When dipping your toes into the world of sustainable fashion, it’s important to know the terminology. While you might already be familiar with terms such as ‘fast fashion’ or ‘second-hand’, would you know the difference between ‘recycling’ and ‘upcycling’? Or whether a piece of clothing can be classified as ‘organic’ or ‘vegan’?
It’s easy to get stumped with all the new sustainability terms cropping up – but fret not! As part of our ‘Sustainability Defined‘ series, 8Shades is here to help guide you through the confusing world of responsible fashion, with these useful definitions for ten common sustainability terms.
See also: 10 Useful Food Sustainability Terms
This may sound an unnerving term, but there’s nothing sinister about it! When fashion industry people refer to ‘deadstock fabric’, they’re talking about surplus or leftover fabric, which wasn’t used or sold and would have been ordinarily thrown away. Instead artisans repurpose these materials, breathing new life into them by incorporating them into their existing designs or creating entirely new pieces with them, thus extending their lifespan and enhancing their sustainability.
This is what happens when you break down a product to extend its life, keeping it from ending up in landfill. An example of this is when you use old socks or garments as cleaning rags, or when clothing is shredded down for its fibres to be used as insulation stuffing. A popular example of downcycling is Nike breaking down old sneakers to be used to make basketball courts.
Also known as ‘fair trade’, this term is similar to its food equivalent – meaning companies that carry this label have ensured that the workers who make its clothes have been paid a fair wage and work at factories that meet or exceed safety guidelines.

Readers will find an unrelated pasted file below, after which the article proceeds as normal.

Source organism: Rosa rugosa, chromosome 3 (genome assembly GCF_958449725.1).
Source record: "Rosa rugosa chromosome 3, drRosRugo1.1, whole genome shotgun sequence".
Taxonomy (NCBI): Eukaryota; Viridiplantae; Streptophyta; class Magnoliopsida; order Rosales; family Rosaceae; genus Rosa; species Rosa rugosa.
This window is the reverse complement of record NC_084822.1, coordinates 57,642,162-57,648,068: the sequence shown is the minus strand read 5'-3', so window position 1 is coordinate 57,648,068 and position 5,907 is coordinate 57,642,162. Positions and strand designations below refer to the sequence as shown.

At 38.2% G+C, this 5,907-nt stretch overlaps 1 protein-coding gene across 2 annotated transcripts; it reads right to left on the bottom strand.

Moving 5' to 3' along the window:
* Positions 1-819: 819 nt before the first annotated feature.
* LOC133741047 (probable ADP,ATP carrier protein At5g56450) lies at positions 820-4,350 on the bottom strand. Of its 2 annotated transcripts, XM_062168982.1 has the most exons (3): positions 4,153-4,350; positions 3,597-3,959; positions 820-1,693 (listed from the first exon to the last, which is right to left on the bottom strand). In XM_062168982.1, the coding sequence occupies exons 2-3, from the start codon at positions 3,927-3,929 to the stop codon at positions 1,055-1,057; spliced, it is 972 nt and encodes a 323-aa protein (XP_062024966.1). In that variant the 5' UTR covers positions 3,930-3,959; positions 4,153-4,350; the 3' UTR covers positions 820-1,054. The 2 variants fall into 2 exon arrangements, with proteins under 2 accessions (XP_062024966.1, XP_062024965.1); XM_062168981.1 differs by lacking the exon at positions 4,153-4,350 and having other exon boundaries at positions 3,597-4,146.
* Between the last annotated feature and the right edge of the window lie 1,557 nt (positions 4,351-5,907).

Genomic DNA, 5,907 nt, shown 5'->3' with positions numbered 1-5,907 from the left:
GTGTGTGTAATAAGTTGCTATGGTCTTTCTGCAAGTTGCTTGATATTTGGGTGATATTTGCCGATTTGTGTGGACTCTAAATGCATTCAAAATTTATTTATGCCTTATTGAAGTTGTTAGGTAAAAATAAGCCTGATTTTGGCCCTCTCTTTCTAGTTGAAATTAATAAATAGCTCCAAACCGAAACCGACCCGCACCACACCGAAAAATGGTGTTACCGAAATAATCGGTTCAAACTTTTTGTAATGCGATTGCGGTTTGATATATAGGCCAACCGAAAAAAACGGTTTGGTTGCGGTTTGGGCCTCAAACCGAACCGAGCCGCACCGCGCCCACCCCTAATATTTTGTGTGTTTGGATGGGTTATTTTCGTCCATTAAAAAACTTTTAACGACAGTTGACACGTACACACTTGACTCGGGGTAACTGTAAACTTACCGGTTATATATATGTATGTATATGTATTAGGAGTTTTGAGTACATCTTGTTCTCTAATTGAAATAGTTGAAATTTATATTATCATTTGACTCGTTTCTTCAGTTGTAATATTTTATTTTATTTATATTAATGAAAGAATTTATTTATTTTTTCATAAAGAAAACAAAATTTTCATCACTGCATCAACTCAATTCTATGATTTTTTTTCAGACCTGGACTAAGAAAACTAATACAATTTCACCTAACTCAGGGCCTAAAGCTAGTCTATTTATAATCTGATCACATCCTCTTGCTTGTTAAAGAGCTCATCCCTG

These are fibres like cotton, linen or wool that come from plants and animals, instead of synthetic sources like polyester. Though these are generally more sustainable, not all natural fibres are biodegradable – especially if they’re treated with chemicals during the manufacturing process. For instance, while leather is a natural fibre, it actually has a larger carbon footprint than polyester.
While closely associated with food sustainability, the term ‘organic’ can also be found in fashion. Organic clothing means clothes that were made from materials like cotton, wool or hemp that have not been genetically-modified or grown with chemicals. In addition to not using any pesticides, organic clothing also has the added benefit of being biodegradable.
Pre-Loved vs Vintage
Both of these refer to second-hand items that you might come across via a thrift shop, hand-me-downs or swapping with friends. ‘Vintage’ items have the added distinction of being over 20 years old and accurately representing the style of a certain era, like bell-bottom jeans from the 1970s.
See also: 8Shades Of Christina Dean of Redress
This is usually a brand’s way of highlighting their eco credentials, with collections that include items or accessories made from organic materials or eco-friendly packaging. Examples of this include Stella McCartney’s Mylo Bag that’s made from lab-grown mushroom leather and Zara’s Join Life Collection that uses fibres sourced from controlled-growth and protected forests.
This is essentially the opposite of downcycling. While both processes turn waste into usable material, upcycling involves repurposing waste to make it into a better product – for example, sewing shirts into bags or making leather scraps into mobile device cases.
In addition to being cruelty-free and not tested on animals, vegan fashion also does not use any animal byproducts – so leather jackets, fur coats and wool mittens are a big no no.
The fashion industry is notorious for creating a lot of rubbish. Zero-waste fashion aims to minimise the amount of waste created during the manufacturing process, as well as considering how items can be repaired to keep them out of landfill for as long as possible. An example is using fabric scraps to create other fashion items.
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